The court rejected the company’s argument that one count of the complaint asserting “false and misleading representations regarding regulation of regenerative medicine products” arose under federal law. Although that count of the complaint alleged that the company misrepresented to consumers that its stem cell products were not regulated by the FDA or not required to be FDA-approved, Georgia’s allegations did not implicate the federal question of whether the FDA regulates stem cell products.
Georgia’s right to relief did not necessarily depend on a question of federal law because a jury could find the company was liable without finding an FDA violation. Although Georgia would introduce FDA regulations into evidence to support its claim that the company made false or misleading statements, that evidence by itself would not implicate federal law.
Nor did the complaint raise any substantial federal questions. Georgia claimed that the company violated a Georgia statute by making false and misleading misrepresentations in its advertising. The suit did not include any alleged violation of the FDC Act, such as misbranding in violation of FDA regulations or making false claims in an FDA approval process.
Any potential consideration of FDA regulations under the FDC Act would be made in the context of whether the company’s actions violated Georgia’s Fair Business Practice Act. If a court were to issue any ruling in the case concerning FDC Act and FDA regulations, that ruling would exclusively concern the company’s own products and the representations it made about them.
The court also held that resolving the case in federal court would disrupt the federal-state judicial balance of responsibilities. There is no federal private cause of action for violating the FDC Act, and consequently, it would undermine Congressional intent if federal courts exercised federal question jurisdiction where FDC Act violations were a presumption or proximate cause under state law, and not a federal action under federal law. Several subsequent federal district court cases had held that permitting state law claims that involved the FDC Act to be adjudicated in federal court would disrupt the federal-state judicial balance.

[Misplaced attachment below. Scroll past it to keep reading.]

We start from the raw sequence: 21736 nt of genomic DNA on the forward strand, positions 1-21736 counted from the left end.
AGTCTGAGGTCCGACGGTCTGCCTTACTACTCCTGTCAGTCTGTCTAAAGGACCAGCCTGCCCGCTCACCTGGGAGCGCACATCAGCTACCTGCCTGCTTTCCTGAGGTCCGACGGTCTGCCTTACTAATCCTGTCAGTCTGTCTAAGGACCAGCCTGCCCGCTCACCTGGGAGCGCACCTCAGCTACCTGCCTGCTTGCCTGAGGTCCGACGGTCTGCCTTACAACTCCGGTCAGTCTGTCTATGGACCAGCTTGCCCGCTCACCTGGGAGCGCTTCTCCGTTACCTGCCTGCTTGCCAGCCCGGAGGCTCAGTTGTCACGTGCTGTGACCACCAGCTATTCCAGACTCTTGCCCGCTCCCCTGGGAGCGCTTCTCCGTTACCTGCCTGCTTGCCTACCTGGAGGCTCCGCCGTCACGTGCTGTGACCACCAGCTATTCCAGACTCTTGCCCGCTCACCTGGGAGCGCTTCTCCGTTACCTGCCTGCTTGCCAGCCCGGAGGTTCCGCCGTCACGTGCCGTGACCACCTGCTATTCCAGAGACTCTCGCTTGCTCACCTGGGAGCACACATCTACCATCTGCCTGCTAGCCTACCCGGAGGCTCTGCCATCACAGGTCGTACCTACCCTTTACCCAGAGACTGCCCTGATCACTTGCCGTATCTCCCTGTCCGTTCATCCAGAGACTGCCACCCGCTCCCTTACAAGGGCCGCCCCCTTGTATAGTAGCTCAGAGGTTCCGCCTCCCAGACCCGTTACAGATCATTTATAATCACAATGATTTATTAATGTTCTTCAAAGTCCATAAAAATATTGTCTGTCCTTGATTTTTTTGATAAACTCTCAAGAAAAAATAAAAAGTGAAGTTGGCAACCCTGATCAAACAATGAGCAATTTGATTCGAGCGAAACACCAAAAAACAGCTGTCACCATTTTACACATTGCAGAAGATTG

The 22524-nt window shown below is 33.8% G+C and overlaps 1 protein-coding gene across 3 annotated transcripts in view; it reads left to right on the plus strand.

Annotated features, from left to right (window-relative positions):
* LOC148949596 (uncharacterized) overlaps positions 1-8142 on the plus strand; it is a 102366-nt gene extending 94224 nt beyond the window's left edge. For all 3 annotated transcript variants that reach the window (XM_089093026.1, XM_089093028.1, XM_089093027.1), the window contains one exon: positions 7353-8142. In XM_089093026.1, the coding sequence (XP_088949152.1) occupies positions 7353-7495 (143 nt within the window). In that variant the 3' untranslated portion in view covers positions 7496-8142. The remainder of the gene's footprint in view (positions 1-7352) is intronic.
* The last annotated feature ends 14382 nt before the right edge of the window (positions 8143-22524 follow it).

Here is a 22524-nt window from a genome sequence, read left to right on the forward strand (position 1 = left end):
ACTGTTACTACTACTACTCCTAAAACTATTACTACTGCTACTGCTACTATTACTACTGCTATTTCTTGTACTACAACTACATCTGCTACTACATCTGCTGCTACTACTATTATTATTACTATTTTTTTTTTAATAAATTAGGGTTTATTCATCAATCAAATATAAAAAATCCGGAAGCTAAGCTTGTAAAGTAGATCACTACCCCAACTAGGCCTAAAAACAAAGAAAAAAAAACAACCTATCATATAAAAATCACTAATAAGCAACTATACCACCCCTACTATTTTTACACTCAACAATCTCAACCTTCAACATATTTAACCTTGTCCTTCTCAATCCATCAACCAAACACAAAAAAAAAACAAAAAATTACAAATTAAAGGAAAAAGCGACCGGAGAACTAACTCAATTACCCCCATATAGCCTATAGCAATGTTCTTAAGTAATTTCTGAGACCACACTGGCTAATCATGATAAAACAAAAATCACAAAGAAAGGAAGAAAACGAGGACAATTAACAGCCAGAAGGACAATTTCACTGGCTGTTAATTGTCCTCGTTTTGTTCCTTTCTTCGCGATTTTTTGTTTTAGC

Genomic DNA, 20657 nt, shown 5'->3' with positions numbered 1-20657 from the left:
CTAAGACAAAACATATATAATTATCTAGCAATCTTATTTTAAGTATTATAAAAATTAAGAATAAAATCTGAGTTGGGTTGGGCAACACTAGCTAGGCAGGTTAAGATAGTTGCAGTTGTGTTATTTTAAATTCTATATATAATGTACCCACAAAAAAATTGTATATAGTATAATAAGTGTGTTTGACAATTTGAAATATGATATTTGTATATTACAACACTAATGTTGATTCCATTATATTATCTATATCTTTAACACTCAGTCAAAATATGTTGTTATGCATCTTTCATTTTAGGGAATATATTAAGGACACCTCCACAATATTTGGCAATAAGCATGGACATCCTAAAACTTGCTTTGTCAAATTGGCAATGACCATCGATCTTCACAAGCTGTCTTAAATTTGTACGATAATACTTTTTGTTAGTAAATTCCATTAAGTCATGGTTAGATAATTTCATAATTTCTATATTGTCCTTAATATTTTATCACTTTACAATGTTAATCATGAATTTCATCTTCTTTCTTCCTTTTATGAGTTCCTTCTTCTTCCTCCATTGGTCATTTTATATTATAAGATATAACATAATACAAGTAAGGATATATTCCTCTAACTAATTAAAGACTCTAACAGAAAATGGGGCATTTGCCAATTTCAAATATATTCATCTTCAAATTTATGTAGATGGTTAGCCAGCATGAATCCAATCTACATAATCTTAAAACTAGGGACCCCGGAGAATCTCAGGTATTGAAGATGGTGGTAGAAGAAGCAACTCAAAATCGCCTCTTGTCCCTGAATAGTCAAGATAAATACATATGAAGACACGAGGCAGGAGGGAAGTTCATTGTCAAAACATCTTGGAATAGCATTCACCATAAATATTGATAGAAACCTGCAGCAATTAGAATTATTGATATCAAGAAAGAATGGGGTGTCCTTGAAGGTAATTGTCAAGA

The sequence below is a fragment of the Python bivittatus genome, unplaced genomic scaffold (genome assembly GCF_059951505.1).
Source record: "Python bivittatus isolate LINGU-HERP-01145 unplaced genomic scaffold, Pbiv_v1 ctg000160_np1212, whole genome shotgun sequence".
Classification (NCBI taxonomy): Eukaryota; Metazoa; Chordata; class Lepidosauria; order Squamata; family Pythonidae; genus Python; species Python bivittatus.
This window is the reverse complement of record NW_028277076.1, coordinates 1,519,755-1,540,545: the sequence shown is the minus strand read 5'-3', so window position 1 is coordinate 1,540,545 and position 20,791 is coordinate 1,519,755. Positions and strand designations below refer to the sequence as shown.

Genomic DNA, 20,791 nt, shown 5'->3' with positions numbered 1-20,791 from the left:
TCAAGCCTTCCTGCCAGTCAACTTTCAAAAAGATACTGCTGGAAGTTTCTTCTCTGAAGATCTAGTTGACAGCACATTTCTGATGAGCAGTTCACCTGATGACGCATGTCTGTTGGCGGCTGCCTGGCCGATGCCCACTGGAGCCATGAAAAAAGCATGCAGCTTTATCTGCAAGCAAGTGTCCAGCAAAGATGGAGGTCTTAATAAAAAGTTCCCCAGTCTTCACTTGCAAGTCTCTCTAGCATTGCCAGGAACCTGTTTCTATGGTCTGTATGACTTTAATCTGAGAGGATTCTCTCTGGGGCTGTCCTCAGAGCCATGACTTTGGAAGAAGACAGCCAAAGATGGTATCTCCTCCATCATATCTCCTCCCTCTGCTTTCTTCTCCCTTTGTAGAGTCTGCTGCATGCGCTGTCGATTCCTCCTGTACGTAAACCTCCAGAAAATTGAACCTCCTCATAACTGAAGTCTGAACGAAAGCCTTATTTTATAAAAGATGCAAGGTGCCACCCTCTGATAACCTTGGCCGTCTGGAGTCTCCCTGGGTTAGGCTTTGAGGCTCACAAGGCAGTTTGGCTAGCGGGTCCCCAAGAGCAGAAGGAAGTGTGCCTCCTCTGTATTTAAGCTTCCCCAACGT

State claims not preempted by federal law. The company could not show that either the FDC Act or the Public Health Service Act, under which the FDA regulates stem cell products and procedures, preempted Georgia state law sufficient to create federal question jurisdiction. Absent exceptional circumstances, a state law claim brought in state court did not create preemption such that the case could be removed to federal court. Complete preemption could occur only when an area was completely regulated by federal law to the extent that a state could not regulate in that area without conflicting with federal law.
The company’s argument failed that Georgia’s claims were really “fraud on the FDA” claims such that federal jurisdiction could be invoked. Fraud on the FDA claims involve a manufacturer making fraudulent representations directly to the FDA. In contrast, Georgia made no allegations that the company committed fraud in an FDA approval process or otherwise made fraudulent statements to the FDA. Georgia instead alleged that the company misrepresented its products to Georgia consumers.
The case is Civil Action No. 1:20-cv-4946-AT.
Attorneys: Jacquelyn L. Kneidel (Georgia Department of Law) for State of Georgia and Christopher M. Carr. Andrew Mason (Chilivis Grubman Dalbey & Warner LLP) for Elite Integrated Medical, LLC f/k/a Superior Healthcare of Woodstock, LLC d/b/a Superior Healthcare Group d/b/a Superior Healthcare Sandy Springs d/b/a Superior Healthcare Morrow and Justin C. Paulk.
Companies: Elite Integrated Medical, LLC f/k/a Superior Healthcare of Woodstock, LLC d/b/a Superior Healthcare Group d/b/a Superior Healthcare Sandy Springs d/b/a Superior Healthcare Morrow
MainStory: TopStory FDCActNews DrugBiologicNews SafetyNews